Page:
CHARLESTON, W.Va. — A state Public Service Commission task force is finalizing proposed rules for 50,000 fire hydrants in operation across the state.

The Fire Hydrant Task Force held its third and final meeting Monday at PSC offices in Charleston.

Charlotte Lane

The PSC ordered a general investigation last year after a few situations where fires occurred and fire hydrants weren’t working or provided very little water. The state legislature followed that action with a bill this year that allows the PSC to establish rules governing hydrants. The PSC created the task force to recommend the rules.

Task Force Chairman Jim Ellars, a senior engineer with the PSC, said the meetings were productive.

“We’ve had three meetings as ordered by the commission and I think that has been very successful. There have been some minor disagreements, I would say, but for the most part the major issues have been agreed upon,” Ellars said.

The task force will submit a 16-page document titled “rules for the inspection, flow testing, and marking of public fire hydrants” to the PSC for its review. It until June 30 to submit it. The PSC will review it and issue the rules, according to PSC Chairman Charlotte Lane.

“This has been a matter of serious public concern since the Commission began looking into the status and safety of fire hydrants last year,” Lane said. “At that time, we learned no agency directly oversaw fire hydrants and their operations.”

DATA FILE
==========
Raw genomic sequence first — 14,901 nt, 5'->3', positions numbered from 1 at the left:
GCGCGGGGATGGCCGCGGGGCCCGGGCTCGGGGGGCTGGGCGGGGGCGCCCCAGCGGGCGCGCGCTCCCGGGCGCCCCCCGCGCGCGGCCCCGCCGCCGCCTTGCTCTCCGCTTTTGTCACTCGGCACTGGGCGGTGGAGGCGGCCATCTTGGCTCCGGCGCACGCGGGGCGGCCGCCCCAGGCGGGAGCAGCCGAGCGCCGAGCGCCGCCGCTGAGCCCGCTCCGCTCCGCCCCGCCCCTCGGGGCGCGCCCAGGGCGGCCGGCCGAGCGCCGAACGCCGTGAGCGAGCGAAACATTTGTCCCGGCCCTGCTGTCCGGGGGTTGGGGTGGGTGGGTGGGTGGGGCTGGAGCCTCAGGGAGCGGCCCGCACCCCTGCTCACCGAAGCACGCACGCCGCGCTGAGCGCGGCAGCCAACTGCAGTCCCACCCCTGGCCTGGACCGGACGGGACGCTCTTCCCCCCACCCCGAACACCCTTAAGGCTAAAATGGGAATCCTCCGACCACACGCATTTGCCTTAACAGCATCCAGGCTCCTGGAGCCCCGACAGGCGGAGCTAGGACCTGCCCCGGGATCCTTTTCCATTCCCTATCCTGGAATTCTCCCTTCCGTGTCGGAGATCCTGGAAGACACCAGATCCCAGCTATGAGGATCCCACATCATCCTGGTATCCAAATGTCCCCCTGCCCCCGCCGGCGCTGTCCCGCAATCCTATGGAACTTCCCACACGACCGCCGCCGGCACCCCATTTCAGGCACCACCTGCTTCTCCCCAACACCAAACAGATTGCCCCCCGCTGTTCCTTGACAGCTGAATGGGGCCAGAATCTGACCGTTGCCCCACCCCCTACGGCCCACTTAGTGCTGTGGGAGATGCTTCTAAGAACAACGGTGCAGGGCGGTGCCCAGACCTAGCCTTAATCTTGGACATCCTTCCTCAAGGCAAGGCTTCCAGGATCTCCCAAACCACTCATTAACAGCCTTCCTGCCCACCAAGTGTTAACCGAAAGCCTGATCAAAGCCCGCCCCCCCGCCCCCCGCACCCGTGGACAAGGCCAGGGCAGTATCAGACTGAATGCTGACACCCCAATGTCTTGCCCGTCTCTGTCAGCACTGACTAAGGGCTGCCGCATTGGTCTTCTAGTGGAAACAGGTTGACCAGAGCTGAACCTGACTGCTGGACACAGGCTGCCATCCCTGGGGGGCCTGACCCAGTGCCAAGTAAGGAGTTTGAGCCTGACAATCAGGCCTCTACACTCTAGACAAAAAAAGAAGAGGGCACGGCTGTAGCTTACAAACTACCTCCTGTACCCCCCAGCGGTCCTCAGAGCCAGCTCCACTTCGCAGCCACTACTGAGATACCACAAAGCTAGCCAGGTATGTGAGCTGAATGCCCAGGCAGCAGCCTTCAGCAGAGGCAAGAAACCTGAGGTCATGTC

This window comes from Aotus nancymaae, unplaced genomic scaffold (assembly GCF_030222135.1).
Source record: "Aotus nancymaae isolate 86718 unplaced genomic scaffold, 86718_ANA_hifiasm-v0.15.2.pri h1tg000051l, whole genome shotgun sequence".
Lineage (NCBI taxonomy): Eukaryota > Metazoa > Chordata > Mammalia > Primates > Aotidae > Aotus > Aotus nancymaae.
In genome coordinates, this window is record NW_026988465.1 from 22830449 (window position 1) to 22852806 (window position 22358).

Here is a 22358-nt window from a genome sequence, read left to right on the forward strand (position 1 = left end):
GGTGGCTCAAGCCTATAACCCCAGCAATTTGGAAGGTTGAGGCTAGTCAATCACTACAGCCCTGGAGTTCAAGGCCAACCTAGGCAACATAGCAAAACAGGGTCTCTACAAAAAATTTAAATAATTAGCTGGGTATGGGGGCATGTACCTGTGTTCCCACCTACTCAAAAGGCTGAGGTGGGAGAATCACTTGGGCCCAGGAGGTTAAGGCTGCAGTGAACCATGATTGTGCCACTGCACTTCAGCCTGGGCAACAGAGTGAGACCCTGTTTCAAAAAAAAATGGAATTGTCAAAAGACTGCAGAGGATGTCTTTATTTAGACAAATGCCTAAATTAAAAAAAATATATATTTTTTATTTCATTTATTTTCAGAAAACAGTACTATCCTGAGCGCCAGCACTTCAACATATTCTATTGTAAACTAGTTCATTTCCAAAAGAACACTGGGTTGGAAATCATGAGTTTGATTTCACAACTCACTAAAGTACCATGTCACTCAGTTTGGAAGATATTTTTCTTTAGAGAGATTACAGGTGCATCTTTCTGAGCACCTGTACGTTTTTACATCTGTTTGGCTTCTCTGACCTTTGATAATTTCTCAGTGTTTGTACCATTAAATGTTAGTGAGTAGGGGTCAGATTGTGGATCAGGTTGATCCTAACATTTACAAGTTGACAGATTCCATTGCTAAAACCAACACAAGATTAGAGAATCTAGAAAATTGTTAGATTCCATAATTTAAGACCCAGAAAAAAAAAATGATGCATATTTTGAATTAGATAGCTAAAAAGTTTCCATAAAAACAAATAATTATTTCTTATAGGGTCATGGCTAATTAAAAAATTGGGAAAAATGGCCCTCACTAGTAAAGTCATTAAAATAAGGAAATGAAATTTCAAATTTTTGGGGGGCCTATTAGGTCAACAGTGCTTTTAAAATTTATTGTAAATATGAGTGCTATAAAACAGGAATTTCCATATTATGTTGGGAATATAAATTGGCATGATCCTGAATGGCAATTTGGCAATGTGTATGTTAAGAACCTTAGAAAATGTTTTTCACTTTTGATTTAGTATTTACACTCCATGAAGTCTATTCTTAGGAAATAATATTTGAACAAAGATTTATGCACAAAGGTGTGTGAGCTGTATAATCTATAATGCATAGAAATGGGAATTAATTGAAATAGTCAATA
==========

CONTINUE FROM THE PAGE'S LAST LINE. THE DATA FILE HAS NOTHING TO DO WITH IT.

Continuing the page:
Ellars said he’s very comfortable with the recommendations.

“This has been a very smooth rule-making task force and I’m pleasantly surprised that it went as well as it did,” he said.

The proposed rules focus on operation, maintenance and testing. It’s proposed that all fire hydrants be inspected every year and be tested for adequate water flow every five years.

Representatives of 27 different groups were offered to take part in the process. Ellars said that has made for a better product.

“Having the firefighters, having the water utilities and other stakeholders here who are out there every day who are doing this and technically proficient at doing this, we want to hear from them,” he said.

The PSC asked the legislature before this year’s session to approve a $70 million hydrant replacement program over a 10-year period but the proposal got no traction.

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